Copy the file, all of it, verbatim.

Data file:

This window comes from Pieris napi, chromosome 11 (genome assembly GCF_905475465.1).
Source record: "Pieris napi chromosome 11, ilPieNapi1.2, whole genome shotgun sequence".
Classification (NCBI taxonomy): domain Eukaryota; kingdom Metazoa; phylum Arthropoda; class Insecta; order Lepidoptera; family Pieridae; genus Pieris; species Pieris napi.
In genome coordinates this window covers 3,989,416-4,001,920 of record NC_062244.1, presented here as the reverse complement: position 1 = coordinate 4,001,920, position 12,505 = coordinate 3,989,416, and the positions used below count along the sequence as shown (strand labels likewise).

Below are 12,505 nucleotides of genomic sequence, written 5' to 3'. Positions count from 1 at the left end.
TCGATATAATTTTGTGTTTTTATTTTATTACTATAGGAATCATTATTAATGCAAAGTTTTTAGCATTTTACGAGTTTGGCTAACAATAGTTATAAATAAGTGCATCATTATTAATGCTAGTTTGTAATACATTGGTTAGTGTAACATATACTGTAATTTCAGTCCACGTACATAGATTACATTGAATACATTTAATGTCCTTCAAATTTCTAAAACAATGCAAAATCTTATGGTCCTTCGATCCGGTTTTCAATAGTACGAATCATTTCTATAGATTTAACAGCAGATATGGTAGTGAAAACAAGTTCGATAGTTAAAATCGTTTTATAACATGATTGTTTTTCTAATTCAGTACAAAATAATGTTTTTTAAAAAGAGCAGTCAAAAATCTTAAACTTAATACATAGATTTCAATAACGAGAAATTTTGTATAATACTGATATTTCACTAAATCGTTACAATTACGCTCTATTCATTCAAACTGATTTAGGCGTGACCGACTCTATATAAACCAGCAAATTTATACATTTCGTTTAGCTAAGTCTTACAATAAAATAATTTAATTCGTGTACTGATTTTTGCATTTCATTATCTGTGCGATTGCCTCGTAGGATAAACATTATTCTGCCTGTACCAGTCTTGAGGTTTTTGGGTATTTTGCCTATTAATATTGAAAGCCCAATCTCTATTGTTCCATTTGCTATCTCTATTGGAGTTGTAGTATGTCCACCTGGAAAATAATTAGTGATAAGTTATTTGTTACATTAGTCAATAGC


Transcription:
This window comes from Pieris napi, chromosome 11 (genome assembly GCF_905475465.1).
Source record: "Pieris napi chromosome 11, ilPieNapi1.2, whole genome shotgun sequence".
Classification (NCBI taxonomy): domain Eukaryota; kingdom Metazoa; phylum Arthropoda; class Insecta; order Lepidoptera; family Pieridae; genus Pieris; species Pieris napi.
In genome coordinates this window covers 3,989,416-4,001,920 of record NC_062244.1, presented here as the reverse complement: position 1 = coordinate 4,001,920, position 12,505 = coordinate 3,989,416, and the positions used below count along the sequence as shown (strand labels likewise).

Below are 12,505 nucleotides of genomic sequence, written 5' to 3'. Positions count from 1 at the left end.
TCGATATAATTTTGTGTTTTTATTTTATTACTATAGGAATCATTATTAATGCAAAGTTTTTAGCATTTTACGAGTTTGGCTAACAATAGTTATAAATAAGTGCATCATTATTAATGCTAGTTTGTAATACATTGGTTAGTGTAACATATACTGTAATTTCAGTCCACGTACATAGATTACATTGAATACATTTAATGTCCTTCAAATTTCTAAAACAATGCAAAATCTTATGGTCCTTCGATCCGGTTTTCAATAGTACGAATCATTTCTATAGATTTAACAGCAGATATGGTAGTGAAAACAAGTTCGATAGTTAAAATCGTTTTATAACATGATTGTTTTTCTAATTCAGTACAAAATAATGTTTTTTAAAAAGAGCAGTCAAAAATCTTAAACTTAATACATAGATTTCAATAACGAGAAATTTTGTATAATACTGATATTTCACTAAATCGTTACAATTACGCTCTATTCATTCAAACTGATTTAGGCGTGACCGACTCTATATAAACCAGCAAATTTATACATTTCGTTTAGCTAAGTCTTACAATAAAATAATTTAATTCGTGTACTGATTTTTGCATTTCATTATCTGTGCGATTGCCTCGTAGGATAAACATTATTCTGCCTGTACCAGTCTTGAGGTTTTTGGGTATTTTGCCTATTAATATTGAAAGCCCAATCTCTATTGTTCCATTTGCTATCTCTATTGGAGTTGTAGTATGTCCACCTGGAAAATAATTAGTGATAAGTTATTTGTTACATTAGTCAATAGC